A Truck Driver Subcontractor Agreement lets a contractor hire a professional truck operator to transport goods between locations. Truck drivers must undergo extensive training and licensing to obtain a commercial driver’s license (CDL).
A contractor that does not specialize in shipping may choose to outsource shipping to a licensed truck driver rather than going through the certification and licensing processes.
Using a subcontractor agreement for truck drivers, the contractor can ensure prompt product movement consistent with industry standards. The contractor’s client pays for the full scope of services while the contractor manages the subcontract and pays the subcontractor for its portion of the work.
Your Agreement Should Include:
- Contract date
- Name and address of the contractor
- Name and address of the trucking subcontractor
- Detailed scope of services
- Compensation, reimbursement, and invoicing terms
- Term of service
- Contract termination details
- Insurance, licensing, and certification details
- Signatures of both parties.
When to Use
Many businesses subcontract truck drivers to ship goods between manufacturers, warehouses, distribution centers, and retail establishments. Sometimes, a construction contractor will sign a subcontractor agreement to haul construction equipment and materials between sites for a specific project.
If your project requires specialty trucking services, such as moving flammable liquids, hazardous materials, or heavy equipment, you might want to subcontract a truck driver for these purposes.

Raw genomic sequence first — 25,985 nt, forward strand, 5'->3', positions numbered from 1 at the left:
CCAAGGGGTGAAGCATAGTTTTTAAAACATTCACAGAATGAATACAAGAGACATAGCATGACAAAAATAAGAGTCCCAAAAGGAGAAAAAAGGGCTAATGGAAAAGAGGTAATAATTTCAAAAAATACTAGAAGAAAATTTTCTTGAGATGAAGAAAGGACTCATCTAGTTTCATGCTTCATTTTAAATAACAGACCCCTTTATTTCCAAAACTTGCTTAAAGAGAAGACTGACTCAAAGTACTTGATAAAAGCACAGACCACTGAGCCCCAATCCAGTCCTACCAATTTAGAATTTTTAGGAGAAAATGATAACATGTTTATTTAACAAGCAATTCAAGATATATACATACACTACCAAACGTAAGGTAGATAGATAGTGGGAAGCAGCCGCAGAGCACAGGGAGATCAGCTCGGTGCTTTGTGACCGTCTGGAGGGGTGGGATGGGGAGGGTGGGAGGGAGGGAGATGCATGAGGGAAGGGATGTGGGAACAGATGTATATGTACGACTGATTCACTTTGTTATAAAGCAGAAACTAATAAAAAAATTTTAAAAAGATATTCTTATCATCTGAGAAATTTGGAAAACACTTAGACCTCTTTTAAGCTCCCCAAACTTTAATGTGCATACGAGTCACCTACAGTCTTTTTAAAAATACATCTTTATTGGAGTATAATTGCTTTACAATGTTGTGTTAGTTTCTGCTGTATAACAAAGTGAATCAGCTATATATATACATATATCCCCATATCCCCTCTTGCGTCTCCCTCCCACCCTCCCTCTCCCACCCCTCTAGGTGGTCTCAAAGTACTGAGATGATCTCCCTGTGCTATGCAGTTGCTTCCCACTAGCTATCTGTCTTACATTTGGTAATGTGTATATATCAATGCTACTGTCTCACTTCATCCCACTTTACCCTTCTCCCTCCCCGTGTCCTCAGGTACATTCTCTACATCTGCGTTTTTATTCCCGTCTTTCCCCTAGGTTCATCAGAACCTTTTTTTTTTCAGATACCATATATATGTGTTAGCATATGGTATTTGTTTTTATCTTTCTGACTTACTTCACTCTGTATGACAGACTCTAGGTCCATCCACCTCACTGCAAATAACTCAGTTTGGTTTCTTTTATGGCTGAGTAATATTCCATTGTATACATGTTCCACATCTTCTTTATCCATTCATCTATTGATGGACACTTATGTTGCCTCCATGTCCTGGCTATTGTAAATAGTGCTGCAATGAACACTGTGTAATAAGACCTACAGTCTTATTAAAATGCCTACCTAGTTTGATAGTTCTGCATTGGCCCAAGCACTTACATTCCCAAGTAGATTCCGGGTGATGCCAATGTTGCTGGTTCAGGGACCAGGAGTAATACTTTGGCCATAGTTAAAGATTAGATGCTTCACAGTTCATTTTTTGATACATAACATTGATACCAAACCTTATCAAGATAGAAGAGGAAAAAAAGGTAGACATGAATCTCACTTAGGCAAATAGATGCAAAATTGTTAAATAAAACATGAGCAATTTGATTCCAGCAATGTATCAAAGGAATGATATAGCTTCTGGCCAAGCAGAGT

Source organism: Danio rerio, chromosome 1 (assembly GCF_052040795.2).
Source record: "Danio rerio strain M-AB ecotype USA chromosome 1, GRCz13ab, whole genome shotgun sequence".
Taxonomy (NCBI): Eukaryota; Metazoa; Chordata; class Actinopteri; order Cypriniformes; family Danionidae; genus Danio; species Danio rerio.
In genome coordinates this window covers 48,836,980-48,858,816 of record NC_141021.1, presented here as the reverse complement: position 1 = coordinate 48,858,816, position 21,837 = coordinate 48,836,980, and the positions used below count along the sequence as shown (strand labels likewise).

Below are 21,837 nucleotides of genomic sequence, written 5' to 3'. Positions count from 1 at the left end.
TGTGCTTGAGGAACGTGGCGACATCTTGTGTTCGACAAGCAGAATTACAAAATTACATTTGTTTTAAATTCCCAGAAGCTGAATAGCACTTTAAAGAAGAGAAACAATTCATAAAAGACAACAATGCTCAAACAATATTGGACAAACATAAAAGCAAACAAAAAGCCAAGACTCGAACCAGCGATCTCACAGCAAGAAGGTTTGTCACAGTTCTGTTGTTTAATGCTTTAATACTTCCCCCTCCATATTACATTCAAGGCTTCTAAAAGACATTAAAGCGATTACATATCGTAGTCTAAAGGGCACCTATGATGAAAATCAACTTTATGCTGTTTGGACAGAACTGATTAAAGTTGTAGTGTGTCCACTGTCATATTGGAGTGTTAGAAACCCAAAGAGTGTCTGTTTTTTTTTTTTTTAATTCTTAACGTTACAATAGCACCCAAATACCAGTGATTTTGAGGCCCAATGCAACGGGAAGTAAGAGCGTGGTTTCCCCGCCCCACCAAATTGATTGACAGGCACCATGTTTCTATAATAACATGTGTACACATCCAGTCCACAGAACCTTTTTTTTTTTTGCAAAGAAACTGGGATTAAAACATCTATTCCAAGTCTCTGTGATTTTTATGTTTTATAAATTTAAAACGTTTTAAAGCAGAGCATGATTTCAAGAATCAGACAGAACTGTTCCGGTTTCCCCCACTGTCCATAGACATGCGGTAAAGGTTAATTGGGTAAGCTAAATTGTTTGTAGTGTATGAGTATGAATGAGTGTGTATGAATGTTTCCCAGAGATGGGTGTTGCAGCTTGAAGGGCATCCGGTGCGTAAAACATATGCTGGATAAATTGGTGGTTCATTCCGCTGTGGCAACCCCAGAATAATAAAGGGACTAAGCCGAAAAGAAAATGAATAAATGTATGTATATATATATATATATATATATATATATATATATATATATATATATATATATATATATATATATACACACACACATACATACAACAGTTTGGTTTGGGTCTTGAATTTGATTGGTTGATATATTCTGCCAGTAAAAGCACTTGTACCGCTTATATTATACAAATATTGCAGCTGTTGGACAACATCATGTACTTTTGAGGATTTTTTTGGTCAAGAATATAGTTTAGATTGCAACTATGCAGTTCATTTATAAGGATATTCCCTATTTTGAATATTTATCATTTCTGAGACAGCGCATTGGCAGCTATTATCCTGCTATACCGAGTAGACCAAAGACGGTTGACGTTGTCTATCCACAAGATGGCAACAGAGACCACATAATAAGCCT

Hiring Truck Driver Subcontractors
When hiring a truck driver subcontractor for your project, ensuring they have the right equipment, experience, licensing, and certifications is essential.
Truck drivers may handle different types of equipment, depending on their licensing and experience. Types of truck drivers you may subcontract with include:
- Local and regional
- Interstate and long-distance
- Dry van enclosed
There are as many truck driving services as objects to be moved. To ensure an optimal truck driver subcontractor agreement, include a detailed scope of services the driver will provide. Services may include:
- Business-to-business shipping
- Oversized, specialized, or heavy loads
- Climate-controlled shipping
- Loading and unloading
- Load tracking and proof of delivery
- Shipment coordination and logistics
- Expedited delivery
You can tailor your agreement to address your project’s needs.
Truck drivers who operate large commercial trucks must obtain and maintain a commercial driver’s license (CDL) consistent with federal and state regulations.
While a CDL may be sufficient for operating standard commercial semi-trucks, many specialized haulers must obtain additional certifications or endorsements. Examples of certifications you may need in a trucking subcontractor include:
- Tank endorsement to transport liquids and gases
- Double and triple trailer endorsements
- Hazardous materials (HAZMAT) certification
Check your state and local laws to determine whether your trucking subcontractor needs additional certifications to meet your needs.
Download a free truck driver subcontractor agreement template in Word or PDF below: